Facing off against some of the Sith teachers on Korriban. Not quite as epic, but almost as fun. Depending on how big a bastard you want to be, JorakUln can lead to fun times with lightning bolts for one of your douchebagfellow students. Or the final encounter with Yuthura and Uthar — depending on whether or not you went for the straightforward option, the double-cross, or the double double-cross, it can range from a truly kickass Dual Boss fight, a Mêlée à Trois, a two-on-one fight with optional backstabby goodness, or an honest-to-God heartwarmingHeel Face Turn. Ah, choices, choices...
The temple-top fight against Bastila is a jaw dropper, too. Massive Player Punch for a light sider male.
Darth Traya in the second Knights of the Old Republic. You think you've won, and you would have, except for the three floating lightsabers Traya summons to kill you.
And then there's her dialogue. By TV Tropes definition she may be a Nietzsche Wannabe, but if Nietzsche were a Jedi, she'd have convinced him to curl up and die a long time ago.
The boss fight against Atris. No, not near the end, when you first meet her. It's a war of words where every self righteous comment she makes can be thrown back at her, to the point where she flies into a rage and declares that you should have died, before being called out on her loss of control. Then your light and dark side points are tallied up.
It may be a Game Mod, but Brotherhood of Shadow for KOTOR 1 has some whoppers. The first is a battle against Akirakon Sin, an ancient Sith warrior. He then forces you into a Mirror Match, followed by spawing identical copies of himself and all of them attacking you. Then there's the insane Echani Jedi Solomon who has become ripping Drunk on the Dark Side and is just as bad as you'd expect. Then, you get sent back to deal with Sin, and he throws you through a series of fights, including Mandalore the Indomitable in orbit over Malachor V!
Considering that he was using you as an Unwitting Pawn the entire game? Considering how callously he talks about his lost family, especially when you've got Dawn Star right next to you? It is very satisfying to pound Sun Li into the ground. If you're fond of little Wild Flower, it is also terribly satisfying to kick Ya Zhen to the curb for terrifying the sweet little girl.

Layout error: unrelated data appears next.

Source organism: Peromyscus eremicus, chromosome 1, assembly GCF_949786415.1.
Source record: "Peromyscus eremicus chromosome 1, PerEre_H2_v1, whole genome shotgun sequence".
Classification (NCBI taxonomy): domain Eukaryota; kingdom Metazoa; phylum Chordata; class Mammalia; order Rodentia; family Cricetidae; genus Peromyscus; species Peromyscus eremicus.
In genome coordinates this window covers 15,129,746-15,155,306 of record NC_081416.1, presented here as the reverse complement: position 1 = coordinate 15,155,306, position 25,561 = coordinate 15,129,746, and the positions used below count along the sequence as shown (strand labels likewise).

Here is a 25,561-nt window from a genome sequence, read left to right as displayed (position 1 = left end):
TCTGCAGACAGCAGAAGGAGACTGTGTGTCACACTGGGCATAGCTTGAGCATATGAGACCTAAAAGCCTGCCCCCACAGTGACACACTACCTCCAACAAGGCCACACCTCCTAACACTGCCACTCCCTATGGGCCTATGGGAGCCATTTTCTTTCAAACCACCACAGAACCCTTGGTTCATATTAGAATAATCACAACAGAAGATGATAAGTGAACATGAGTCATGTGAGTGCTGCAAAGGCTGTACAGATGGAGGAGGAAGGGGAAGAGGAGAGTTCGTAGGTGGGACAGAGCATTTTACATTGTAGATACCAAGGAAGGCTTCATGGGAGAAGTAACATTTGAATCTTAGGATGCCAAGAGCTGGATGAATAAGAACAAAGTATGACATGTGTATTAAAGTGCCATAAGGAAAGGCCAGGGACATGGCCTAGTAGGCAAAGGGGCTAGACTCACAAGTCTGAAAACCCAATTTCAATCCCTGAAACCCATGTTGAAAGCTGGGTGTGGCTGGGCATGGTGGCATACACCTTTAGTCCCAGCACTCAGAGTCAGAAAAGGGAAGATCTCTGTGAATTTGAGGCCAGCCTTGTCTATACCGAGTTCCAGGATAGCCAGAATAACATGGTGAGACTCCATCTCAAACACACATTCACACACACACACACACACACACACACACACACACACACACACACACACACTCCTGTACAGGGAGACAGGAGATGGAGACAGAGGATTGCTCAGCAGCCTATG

Balek of Bring Down The Sky forces you into a Sadistic Choice, let him escape or blow up the hostages. Choose the latter and after his boss fight you can kill him, repeatedly shoot him, and/or leave him to be taken in alive.
Let him go, and in Mass Effect 3, he comes back. You can kill him or have him give the Batarian fleet to your command.
The final boss of Mass Effect 2: Human-Reaper Embryo. You fight a REAPER. On foot. Even if it's just an incomplete one, that's still one of the most awesome things in the entire game, and it's fought to some of the most awesome music in the game. Killing the Human-Reaper Embryo pretty much confirms that yes, Shepard is the only one who can save the galaxy. It also looks like the T-800 from Terminator after its skin has been burned off. Reduced somewhat if you hit it with the Cain, a boss-killing mushroom-clouding explosive launcher that halves the boss' health if you hit it. (Which is more like taking off 1/4 of its health on the hardest difficulty.) Then again, using the Cain means you kill a giant mecha-Chtulhu with a nuclear bomb in the face. Think about it.
Though it's more of a mini-boss, taking down a thresher maw, whose main strategy for defeating it is to, according to the Alliance, use heavy ordinance like TANKS or, according to Zaeed, "Run the f**k away in the other direction" on foot when the mission only requires you to survive it for 5 minutes is a Crowning Momentof Awesome, especially on Insanity difficulty. Even the krogan think so! If you manage to kill it the Krogan want to mate with you.
It's awesome in terms of lore, but the actual fight is probably easier than the one that comes after it, especially considering that the above is a three-on-one fight.
The Geth Colossus during Tali's recruitment mission. Three different ways to attack the damn thing, with geth closing in on you constantly from every angle, and Tali's theme music blasting in the background.
Tela Vasir in Lair of the Shadow Broker, at least for Vanguards. Vasir can use the same Biotic Charge ability Vanguards have, so much of the battle involves zooming around the battlefield like crazy. Even if you aren't a Vanguard, it's still an awesome fight. Also counts as That One Boss.
The fight against The Shadow Broker himself also fits here.
Samara's loyalty mission has you try and get space vampire Morinth to seduce you (not easy if you didn't do some background research). Then you have to resist her mind control. Fail this and Samara comes in to save you, killing her own daughter in the process.
Kasumi's loyalty mission where Hock is in an invincible gunship. She climbs up a structure, runs for Hock and jumps on the ship while in flight to take out it's shields, before taunting him and jumping a hundred feet to do the splits as she hits the ground.
Mass Effect 2 has a slaver who holds planets ransom where he will release prisoners if he's not paid. Shepard calls him out on this then proceeds to blow him away.
Recruiting Garrus. You fight off three of the best mercenary gangs, kill their leaders, and take out a gunship. Even better with the sabotage you can do before/during the attack.